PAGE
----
About the book: A Complete Guide to His Life, Thoughts and WritingsReview: Outside of reading The Chronicles of Narnia to my children, my interest in C.S. Lewis was limited to the movie "Shadowlands" and reading several portions from Essays on Theology and Ethics. This volume has once again piqued my interest to read more of Lewis's works. From the very preface of the book, the quote on how to enjoy a book by Lewis (p. 9) caught my attention.
Published to coincide with the 50th anniversary of C. S. Lewis's death, this complete guide covers all of Lewis' works, from his literary criticism to Narnia.
C. S. Lewis's work is widely known and regarded, but enthusiasts are often only aware of one part of his work-his children's stories and his popular theology; and yet he wrote so much more, including science fiction and literary criticism. This volume brings together all aspects of C S Lewis's life and thought. Arranged in alphabetical order, it begins with The Abolition of Man-written in 1943 and described as "almost my favorite"-to Wormwood, a character in The Screwtape Letters. This book will delight anyone who is interested in C. S. Lewis and wants to learn more about him, his thought, his works, and his life.
Having grown up in a home filled with old books, and blessed with an attic which was a childhood hideaway for he and his brother, Warren, to play in for hours, explore writing and drawing, it seems like a happy childhood. Unfortunately, sorrow engulfed the family's life when Lewis's mother died of cancer when he was nine. His father was unable to cope with his grief and sent Clive Staples or "Jack" as he wished to be called, to a boarding school in England from their home in Belfast. He was later moved back to college in Belfast, then to several other schools. However, he was never happier than when sent in 1914 to a private tutor. He briefly served in the First World War, until he was injured and subsequently discharged. During all this time he had been writing poetry intended for publication.
In this volume, you can read of his close relationships with other authors of his time. Many of them met weekly at a favorite pub to fellowship and intellectually challenge each other as they read portions of their current writings aloud. They were known as "The Inklings". Lewis was especially close to J.R.R. Tolkien, Charles Williams and Hugo Dyson. He credits Tolkien and Dyson with drawing him to Christianity. Through my overview of this volume, I have been challenged to read The Pilgrim's Regress, written after Lewis's conversion to Christianity and in response to The Pilgrim's Progress by John Bunyan. Reviews of all his works by Duriez, a lifetime student of Lewis, are very helpful when read prior to the actual writing.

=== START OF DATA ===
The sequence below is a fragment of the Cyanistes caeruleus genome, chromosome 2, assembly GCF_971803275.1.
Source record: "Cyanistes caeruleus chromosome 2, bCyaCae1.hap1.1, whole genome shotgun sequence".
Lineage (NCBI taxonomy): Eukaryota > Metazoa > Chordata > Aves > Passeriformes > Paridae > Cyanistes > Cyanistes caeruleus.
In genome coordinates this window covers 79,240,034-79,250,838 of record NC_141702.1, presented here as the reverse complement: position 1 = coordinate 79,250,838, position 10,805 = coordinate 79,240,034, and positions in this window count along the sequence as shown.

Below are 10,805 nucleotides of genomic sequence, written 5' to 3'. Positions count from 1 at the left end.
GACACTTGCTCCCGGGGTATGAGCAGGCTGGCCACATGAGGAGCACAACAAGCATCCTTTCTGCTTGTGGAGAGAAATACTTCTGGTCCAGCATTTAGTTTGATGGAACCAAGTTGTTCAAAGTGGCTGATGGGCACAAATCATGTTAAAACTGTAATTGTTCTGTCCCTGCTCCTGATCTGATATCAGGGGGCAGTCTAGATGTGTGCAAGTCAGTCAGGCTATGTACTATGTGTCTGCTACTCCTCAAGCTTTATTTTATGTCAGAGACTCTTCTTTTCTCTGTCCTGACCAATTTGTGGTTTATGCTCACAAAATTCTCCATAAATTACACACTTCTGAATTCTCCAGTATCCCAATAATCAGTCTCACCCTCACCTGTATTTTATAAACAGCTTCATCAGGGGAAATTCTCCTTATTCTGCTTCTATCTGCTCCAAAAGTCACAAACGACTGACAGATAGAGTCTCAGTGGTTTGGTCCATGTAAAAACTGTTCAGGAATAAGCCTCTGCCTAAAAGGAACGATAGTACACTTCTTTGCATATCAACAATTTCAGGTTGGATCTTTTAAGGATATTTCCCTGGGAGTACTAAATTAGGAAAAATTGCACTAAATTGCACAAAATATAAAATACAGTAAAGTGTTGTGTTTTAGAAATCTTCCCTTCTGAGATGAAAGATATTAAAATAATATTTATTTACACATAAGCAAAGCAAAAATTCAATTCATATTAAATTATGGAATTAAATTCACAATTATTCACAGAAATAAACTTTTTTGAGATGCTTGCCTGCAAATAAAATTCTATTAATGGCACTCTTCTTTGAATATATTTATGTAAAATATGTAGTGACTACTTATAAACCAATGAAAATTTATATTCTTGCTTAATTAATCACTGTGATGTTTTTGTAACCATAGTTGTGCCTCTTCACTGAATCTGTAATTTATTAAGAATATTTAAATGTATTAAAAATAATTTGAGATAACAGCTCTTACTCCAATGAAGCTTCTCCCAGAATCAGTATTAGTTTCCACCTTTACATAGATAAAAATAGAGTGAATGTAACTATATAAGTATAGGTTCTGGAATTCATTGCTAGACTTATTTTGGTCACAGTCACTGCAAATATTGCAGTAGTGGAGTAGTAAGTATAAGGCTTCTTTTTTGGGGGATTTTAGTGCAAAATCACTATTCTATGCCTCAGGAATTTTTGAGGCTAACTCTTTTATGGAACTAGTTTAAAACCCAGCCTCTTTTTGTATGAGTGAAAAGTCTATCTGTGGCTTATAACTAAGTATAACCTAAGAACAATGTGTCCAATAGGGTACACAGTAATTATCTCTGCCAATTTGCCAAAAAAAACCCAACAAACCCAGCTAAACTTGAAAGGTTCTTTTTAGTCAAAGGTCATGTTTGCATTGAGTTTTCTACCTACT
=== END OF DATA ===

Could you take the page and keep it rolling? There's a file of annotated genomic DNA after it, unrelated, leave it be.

Whether you are looking for specific information on the writings of Lewis, information on his closest earthly relationships, or merely browsing through this alphabetic text, you will find many entries of interest with cross references to lead you, as Aslan said, "higher up and deeper in" to the world of C.S. Lewis. I recommend this book to lovers of C.S. Lewis and those who desire to get to known and understand his varied and treasured contributions to 20th century literature. (reviewed by Carly Karns, Teacher at Alamance Christian School)
About the Author: Colin Duriez was for many years a commissioning editor at Inter-Varsity Press UK. He has subsequently appeared as a commentator on DVDs of Peter Jackson's The Lord of the Rings, and BBC television's The Worlds of Fantasy. He is also the author of The Inklings Handbook (with the late David Porter), J.R.R. Tolkien and C.S. Lewis: The Story of Their Friendship, and Tolkien and The Lord of the Rings, and has contributed to definitive reference works relating to Tolkien such as The Tolkien Encyclopedia (Routledge).
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